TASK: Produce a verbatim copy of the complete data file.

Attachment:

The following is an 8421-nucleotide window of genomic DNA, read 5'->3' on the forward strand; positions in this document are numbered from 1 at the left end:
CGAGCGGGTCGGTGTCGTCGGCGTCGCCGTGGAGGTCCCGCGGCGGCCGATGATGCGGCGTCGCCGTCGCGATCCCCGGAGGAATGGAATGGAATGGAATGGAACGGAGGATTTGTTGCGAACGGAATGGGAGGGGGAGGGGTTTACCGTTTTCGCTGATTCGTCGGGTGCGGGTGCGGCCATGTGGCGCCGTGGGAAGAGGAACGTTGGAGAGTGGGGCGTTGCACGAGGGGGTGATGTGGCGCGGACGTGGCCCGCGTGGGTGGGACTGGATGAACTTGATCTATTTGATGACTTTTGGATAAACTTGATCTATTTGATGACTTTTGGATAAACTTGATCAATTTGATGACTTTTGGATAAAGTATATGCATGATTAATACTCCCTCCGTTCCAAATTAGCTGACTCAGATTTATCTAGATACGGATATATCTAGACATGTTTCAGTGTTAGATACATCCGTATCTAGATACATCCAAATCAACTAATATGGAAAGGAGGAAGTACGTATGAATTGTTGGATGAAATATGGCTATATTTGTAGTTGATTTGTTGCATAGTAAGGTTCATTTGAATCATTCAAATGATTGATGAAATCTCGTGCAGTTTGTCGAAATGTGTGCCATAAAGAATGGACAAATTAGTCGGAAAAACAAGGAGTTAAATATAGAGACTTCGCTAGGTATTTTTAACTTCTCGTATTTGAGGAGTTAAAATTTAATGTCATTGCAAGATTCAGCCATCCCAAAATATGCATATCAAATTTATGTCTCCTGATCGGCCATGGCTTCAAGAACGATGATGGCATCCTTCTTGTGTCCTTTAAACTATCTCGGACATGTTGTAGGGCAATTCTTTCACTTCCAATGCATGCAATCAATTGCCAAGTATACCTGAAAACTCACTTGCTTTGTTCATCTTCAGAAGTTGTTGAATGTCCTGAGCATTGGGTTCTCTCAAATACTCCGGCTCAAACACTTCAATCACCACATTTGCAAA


The following is an 8421-nucleotide window of genomic DNA, read 5'->3' on the forward strand; positions in this document are numbered from 1 at the left end:
CGAGCGGGTCGGTGTCGTCGGCGTCGCCGTGGAGGTCCCGCGGCGGCCGATGATGCGGCGTCGCCGTCGCGATCCCCGGAGGAATGGAATGGAATGGAATGGAACGGAGGATTTGTTGCGAACGGAATGGGAGGGGGAGGGGTTTACCGTTTTCGCTGATTCGTCGGGTGCGGGTGCGGCCATGTGGCGCCGTGGGAAGAGGAACGTTGGAGAGTGGGGCGTTGCACGAGGGGGTGATGTGGCGCGGACGTGGCCCGCGTGGGTGGGACTGGATGAACTTGATCTATTTGATGACTTTTGGATAAACTTGATCTATTTGATGACTTTTGGATAAACTTGATCAATTTGATGACTTTTGGATAAAGTATATGCATGATTAATACTCCCTCCGTTCCAAATTAGCTGACTCAGATTTATCTAGATACGGATATATCTAGACATGTTTCAGTGTTAGATACATCCGTATCTAGATACATCCAAATCAACTAATATGGAAAGGAGGAAGTACGTATGAATTGTTGGATGAAATATGGCTATATTTGTAGTTGATTTGTTGCATAGTAAGGTTCATTTGAATCATTCAAATGATTGATGAAATCTCGTGCAGTTTGTCGAAATGTGTGCCATAAAGAATGGACAAATTAGTCGGAAAAACAAGGAGTTAAATATAGAGACTTCGCTAGGTATTTTTAACTTCTCGTATTTGAGGAGTTAAAATTTAATGTCATTGCAAGATTCAGCCATCCCAAAATATGCATATCAAATTTATGTCTCCTGATCGGCCATGGCTTCAAGAACGATGATGGCATCCTTCTTGTGTCCTTTAAACTATCTCGGACATGTTGTAGGGCAATTCTTTCACTTCCAATGCATGCAATCAATTGCCAAGTATACCTGAAAACTCACTTGCTTTGTTCATCTTCAGAAGTTGTTGAATGTCCTGAGCATTGGGTTCTCTCAAATACTCCGGCTCAAACACTTCAATCACCACATTTGCAAA